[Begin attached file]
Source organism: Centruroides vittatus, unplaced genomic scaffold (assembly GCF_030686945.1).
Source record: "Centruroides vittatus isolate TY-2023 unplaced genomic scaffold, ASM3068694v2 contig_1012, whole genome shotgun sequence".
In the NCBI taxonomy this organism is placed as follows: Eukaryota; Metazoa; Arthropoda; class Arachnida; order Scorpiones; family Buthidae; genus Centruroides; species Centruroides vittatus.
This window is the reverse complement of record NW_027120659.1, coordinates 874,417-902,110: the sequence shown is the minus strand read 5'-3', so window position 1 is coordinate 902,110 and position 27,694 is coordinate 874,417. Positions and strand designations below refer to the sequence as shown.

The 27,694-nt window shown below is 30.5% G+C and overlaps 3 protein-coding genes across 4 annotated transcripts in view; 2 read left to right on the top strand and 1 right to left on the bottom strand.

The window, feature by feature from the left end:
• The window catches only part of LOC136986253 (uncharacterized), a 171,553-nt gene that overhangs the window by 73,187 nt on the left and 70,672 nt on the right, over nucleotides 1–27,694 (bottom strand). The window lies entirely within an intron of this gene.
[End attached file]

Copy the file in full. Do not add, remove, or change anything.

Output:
Source organism: Centruroides vittatus, unplaced genomic scaffold (assembly GCF_030686945.1).
Source record: "Centruroides vittatus isolate TY-2023 unplaced genomic scaffold, ASM3068694v2 contig_1012, whole genome shotgun sequence".
In the NCBI taxonomy this organism is placed as follows: Eukaryota; Metazoa; Arthropoda; class Arachnida; order Scorpiones; family Buthidae; genus Centruroides; species Centruroides vittatus.
This window is the reverse complement of record NW_027120659.1, coordinates 874,417-902,110: the sequence shown is the minus strand read 5'-3', so window position 1 is coordinate 902,110 and position 27,694 is coordinate 874,417. Positions and strand designations below refer to the sequence as shown.

The 27,694-nt window shown below is 30.5% G+C and overlaps 3 protein-coding genes across 4 annotated transcripts in view; 2 read left to right on the top strand and 1 right to left on the bottom strand.

The window, feature by feature from the left end:
• The window catches only part of LOC136986253 (uncharacterized), a 171,553-nt gene that overhangs the window by 73,187 nt on the left and 70,672 nt on the right, over nucleotides 1–27,694 (bottom strand). The window lies entirely within an intron of this gene.